Note: I am the co-founder of DrGreene.com, but I am not Dr. Greene and I am not a doctor. Please keep that in mind when reading my comments and replies.

My Brother And His Wife Both Are” O” Positive But The New Born Child Has Got “A “Positive As His Blood Group. Is That Possible

The mother is o- & father is o+ & the child is born A+, is it possible??

My Bd group is B+ve , My Wife bd group is O +ve , which bd group possible in baby .

Hello Jsr,

If one parent is B+ and the other parent is O+, each of their children can be O+, O-, B+ or B-.

I hope that’s helpful.
Best, @MsGreene
Note: I am the co-founder of DrGreene.com, but I am not Dr. Greene and I am not a doctor. Please keep that in mind when reading my comments and replies.

If the father is B+ve and mother is O+ve, can the child be B-ve?

Suhail Ahmad (Pakistan)

Hello Suhali,

Thanks for writing in.

If one parent is B+ and the other parent is O+, they can have a child who is B-. This is very normal.

Please let me know if you’d like an explanation.

Best, @MsGreene
Note: I am the co-founder of DrGreene.com, but I am not Dr. Greene and I am not a doctor. Please keep that in mind when reading my comments and replies.

Hi, my father is O RH+ and my mother is B RH+ what are the chances of me being O RH- ??
From Dean

Hi Dean,

Thanks for writing in.

If one parent has type O+ blood and the other has type B+, each of their children have a 75% chance of having type B blood, a 25% chance of having type O blood, a 93.75% chance of being Rh+ and a 6.25% chance of being Rh-. This means each child would be more likely to be B+, B- or O+ than being O-, but all four possibilities are perfectly normal.

Best, @MsGreene
Note: I am the co-founder of DrGreene.com, but I am not Dr. Greene and I am not a doctor. Please keep that in mind when reading my comments and replies.

Hi
My father’s blood group is O+
My mither’s blood group is also O+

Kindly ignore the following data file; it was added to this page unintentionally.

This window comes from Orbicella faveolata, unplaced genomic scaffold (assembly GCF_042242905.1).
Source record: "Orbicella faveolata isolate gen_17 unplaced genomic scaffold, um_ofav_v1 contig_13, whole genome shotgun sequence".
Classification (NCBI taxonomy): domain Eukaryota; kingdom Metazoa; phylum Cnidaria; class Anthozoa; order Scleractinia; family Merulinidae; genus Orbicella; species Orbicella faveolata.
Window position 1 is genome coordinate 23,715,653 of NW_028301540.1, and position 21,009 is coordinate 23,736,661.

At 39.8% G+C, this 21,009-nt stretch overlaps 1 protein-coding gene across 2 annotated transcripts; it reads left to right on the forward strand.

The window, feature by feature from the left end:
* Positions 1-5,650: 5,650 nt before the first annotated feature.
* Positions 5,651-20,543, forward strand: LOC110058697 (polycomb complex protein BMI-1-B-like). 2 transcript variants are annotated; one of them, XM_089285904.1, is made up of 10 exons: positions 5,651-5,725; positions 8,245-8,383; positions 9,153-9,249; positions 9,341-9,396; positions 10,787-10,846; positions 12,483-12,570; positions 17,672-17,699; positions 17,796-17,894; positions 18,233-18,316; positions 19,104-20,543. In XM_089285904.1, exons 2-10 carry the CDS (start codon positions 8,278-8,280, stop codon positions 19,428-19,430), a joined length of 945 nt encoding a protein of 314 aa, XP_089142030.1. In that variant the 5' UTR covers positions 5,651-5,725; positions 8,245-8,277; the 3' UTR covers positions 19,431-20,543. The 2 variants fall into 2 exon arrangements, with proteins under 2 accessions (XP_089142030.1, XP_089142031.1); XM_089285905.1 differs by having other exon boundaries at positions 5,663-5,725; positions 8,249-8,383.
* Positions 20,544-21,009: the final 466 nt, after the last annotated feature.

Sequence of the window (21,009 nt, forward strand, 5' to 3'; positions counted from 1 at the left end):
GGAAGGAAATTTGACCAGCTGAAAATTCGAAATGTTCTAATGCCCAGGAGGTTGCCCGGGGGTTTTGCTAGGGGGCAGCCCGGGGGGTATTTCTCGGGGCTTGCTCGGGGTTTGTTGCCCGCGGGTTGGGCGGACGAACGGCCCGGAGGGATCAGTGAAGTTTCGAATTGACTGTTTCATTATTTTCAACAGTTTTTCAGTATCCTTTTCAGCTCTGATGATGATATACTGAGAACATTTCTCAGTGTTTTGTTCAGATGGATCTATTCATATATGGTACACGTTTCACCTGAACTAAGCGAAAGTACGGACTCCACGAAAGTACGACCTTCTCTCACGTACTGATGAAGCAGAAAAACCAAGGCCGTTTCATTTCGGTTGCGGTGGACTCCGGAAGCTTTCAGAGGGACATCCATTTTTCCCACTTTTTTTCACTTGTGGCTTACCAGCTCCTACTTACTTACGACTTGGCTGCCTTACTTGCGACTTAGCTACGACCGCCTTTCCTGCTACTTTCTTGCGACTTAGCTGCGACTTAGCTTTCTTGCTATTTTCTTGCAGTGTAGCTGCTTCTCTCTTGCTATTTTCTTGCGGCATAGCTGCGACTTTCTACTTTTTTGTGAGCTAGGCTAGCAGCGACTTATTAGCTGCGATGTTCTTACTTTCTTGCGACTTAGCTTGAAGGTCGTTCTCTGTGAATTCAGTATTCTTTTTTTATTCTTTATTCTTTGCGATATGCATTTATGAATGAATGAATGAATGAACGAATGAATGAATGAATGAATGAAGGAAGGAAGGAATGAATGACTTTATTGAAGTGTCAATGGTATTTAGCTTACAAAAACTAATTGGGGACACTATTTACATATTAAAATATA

Bt my blood group is B+ how is it possible
Plzzz reply imidately

Neha,
Me and My husband are O+ and our son is B+ You are not alone. The chart above is “impossible child “is so wrong. I also researched on that.

Neha,

Thanks for writing in.

Our current understanding of genetics is that it is not possible for both parents to be O+, and their child to be B+. Two O+ parents can only have children who are O+ or O-.

However, it’s not uncommon for blood types to be different than they are thought. It is wise to have all your blood re-tested before further inquiry.

I hope that helps.
Best, @MsGreene
Note: I am the co-founder of DrGreene.com, but I am not Dr. Greene and I am not a doctor. Please keep that in mind when reading my comments and replies.

Please help, I am O+ my boyfriend is AB- is it possible me to carry our child to full term and for us to have healthy children together ? We have had a couple of early miscarriages and am wondering if our blood is compatible and what we can do to aid in having a healthy baby together. Thank you

Jay Jay,

I’m so sorry for your loss.

Blood type incompatibility is only an issue if the mother is Rh- and the father is Rh+. Dr. Greene writes about it here.

Wishing you all the best as you continue to try to have children.

Sincerely, @MsGreene
Note: I am the co-founder of DrGreene.com, but I am not Dr. Greene and I am not a doctor. Please keep that in mind when reading my comments and replies.

My dad is A- and my mum is A+, what are the possible blood types their children (me and my sisters) could be.

Hi Mackenzie,

Thanks for writing in.

If one parent is A- and the other is A+, each of their children could be A+, A-, O+ or O-.

Let me know if you’d like and explanation.

I hope that helps.